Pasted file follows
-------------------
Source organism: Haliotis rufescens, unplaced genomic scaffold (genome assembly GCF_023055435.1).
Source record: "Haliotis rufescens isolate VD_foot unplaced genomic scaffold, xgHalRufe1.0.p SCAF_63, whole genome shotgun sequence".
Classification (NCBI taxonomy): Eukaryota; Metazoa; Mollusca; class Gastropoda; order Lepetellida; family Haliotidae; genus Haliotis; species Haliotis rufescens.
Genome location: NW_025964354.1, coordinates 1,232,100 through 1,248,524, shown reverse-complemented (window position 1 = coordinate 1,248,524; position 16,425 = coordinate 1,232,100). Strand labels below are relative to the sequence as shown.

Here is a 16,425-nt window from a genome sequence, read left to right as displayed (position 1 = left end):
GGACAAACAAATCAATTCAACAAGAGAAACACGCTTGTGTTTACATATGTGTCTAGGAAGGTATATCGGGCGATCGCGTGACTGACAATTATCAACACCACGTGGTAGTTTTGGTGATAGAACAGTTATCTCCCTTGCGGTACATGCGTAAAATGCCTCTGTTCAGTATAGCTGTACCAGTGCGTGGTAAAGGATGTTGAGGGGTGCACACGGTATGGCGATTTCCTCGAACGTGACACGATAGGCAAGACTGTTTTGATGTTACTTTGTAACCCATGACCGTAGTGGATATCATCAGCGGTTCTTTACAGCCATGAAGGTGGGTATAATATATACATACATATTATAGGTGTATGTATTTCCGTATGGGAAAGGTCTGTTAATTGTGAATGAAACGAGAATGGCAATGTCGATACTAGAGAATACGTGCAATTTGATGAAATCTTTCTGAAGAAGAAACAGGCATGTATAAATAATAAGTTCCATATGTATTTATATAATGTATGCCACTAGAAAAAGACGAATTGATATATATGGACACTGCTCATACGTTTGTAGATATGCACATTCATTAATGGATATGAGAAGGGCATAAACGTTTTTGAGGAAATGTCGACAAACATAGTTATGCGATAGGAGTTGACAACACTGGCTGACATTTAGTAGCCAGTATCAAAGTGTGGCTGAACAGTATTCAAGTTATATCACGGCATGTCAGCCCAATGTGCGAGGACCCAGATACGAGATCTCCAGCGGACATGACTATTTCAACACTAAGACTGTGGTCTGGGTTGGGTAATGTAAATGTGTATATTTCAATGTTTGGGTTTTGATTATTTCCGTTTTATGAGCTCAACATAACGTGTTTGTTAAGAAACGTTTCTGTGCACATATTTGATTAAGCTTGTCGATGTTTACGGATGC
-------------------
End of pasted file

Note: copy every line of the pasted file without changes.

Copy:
Source organism: Haliotis rufescens, unplaced genomic scaffold (genome assembly GCF_023055435.1).
Source record: "Haliotis rufescens isolate VD_foot unplaced genomic scaffold, xgHalRufe1.0.p SCAF_63, whole genome shotgun sequence".
Classification (NCBI taxonomy): Eukaryota; Metazoa; Mollusca; class Gastropoda; order Lepetellida; family Haliotidae; genus Haliotis; species Haliotis rufescens.
Genome location: NW_025964354.1, coordinates 1,232,100 through 1,248,524, shown reverse-complemented (window position 1 = coordinate 1,248,524; position 16,425 = coordinate 1,232,100). Strand labels below are relative to the sequence as shown.

Here is a 16,425-nt window from a genome sequence, read left to right as displayed (position 1 = left end):
GGACAAACAAATCAATTCAACAAGAGAAACACGCTTGTGTTTACATATGTGTCTAGGAAGGTATATCGGGCGATCGCGTGACTGACAATTATCAACACCACGTGGTAGTTTTGGTGATAGAACAGTTATCTCCCTTGCGGTACATGCGTAAAATGCCTCTGTTCAGTATAGCTGTACCAGTGCGTGGTAAAGGATGTTGAGGGGTGCACACGGTATGGCGATTTCCTCGAACGTGACACGATAGGCAAGACTGTTTTGATGTTACTTTGTAACCCATGACCGTAGTGGATATCATCAGCGGTTCTTTACAGCCATGAAGGTGGGTATAATATATACATACATATTATAGGTGTATGTATTTCCGTATGGGAAAGGTCTGTTAATTGTGAATGAAACGAGAATGGCAATGTCGATACTAGAGAATACGTGCAATTTGATGAAATCTTTCTGAAGAAGAAACAGGCATGTATAAATAATAAGTTCCATATGTATTTATATAATGTATGCCACTAGAAAAAGACGAATTGATATATATGGACACTGCTCATACGTTTGTAGATATGCACATTCATTAATGGATATGAGAAGGGCATAAACGTTTTTGAGGAAATGTCGACAAACATAGTTATGCGATAGGAGTTGACAACACTGGCTGACATTTAGTAGCCAGTATCAAAGTGTGGCTGAACAGTATTCAAGTTATATCACGGCATGTCAGCCCAATGTGCGAGGACCCAGATACGAGATCTCCAGCGGACATGACTATTTCAACACTAAGACTGTGGTCTGGGTTGGGTAATGTAAATGTGTATATTTCAATGTTTGGGTTTTGATTATTTCCGTTTTATGAGCTCAACATAACGTGTTTGTTAAGAAACGTTTCTGTGCACATATTTGATTAAGCTTGTCGATGTTTACGGATGC